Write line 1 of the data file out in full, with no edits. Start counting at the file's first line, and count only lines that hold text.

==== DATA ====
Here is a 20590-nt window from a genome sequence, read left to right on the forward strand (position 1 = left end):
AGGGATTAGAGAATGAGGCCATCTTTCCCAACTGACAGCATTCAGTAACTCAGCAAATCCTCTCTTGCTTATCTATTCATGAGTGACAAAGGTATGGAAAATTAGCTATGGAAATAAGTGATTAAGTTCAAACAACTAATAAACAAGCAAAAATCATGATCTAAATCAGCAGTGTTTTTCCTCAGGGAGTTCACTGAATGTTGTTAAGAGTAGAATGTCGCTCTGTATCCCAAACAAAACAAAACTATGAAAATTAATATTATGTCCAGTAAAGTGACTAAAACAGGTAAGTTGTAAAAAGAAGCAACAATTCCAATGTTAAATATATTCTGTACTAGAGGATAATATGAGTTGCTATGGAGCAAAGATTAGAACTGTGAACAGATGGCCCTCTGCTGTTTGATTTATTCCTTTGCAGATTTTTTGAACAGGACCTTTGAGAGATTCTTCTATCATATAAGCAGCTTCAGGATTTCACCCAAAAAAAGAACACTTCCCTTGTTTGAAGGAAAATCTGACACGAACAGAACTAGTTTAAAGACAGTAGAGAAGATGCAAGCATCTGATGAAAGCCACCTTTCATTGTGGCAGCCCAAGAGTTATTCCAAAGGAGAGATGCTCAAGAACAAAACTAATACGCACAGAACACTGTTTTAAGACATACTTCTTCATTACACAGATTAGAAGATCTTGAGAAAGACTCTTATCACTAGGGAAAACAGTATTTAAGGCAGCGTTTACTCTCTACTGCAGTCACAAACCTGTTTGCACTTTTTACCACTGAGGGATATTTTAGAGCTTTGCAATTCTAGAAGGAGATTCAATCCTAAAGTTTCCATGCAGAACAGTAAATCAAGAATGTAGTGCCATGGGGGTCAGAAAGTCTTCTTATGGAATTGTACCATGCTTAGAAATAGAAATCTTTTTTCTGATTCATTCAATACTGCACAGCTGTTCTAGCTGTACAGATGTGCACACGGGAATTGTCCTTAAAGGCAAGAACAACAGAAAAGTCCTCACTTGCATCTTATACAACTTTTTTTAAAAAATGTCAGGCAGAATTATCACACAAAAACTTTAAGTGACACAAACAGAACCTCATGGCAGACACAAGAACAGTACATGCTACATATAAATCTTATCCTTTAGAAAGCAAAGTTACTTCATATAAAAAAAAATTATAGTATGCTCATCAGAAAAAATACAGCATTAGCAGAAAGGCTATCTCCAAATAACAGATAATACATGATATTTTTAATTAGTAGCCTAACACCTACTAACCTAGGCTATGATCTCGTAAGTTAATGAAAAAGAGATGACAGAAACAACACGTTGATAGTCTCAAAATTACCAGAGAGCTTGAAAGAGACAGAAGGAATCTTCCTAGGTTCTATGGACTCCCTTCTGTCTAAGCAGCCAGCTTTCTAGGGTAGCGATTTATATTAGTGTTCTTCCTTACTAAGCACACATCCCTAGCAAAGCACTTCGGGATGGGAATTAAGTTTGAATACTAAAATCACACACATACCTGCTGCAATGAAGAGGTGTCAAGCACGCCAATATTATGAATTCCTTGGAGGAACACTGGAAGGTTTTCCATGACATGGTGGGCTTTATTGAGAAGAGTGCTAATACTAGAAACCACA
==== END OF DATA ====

Here is a 20590-nt window from a genome sequence, read left to right on the forward strand (position 1 = left end):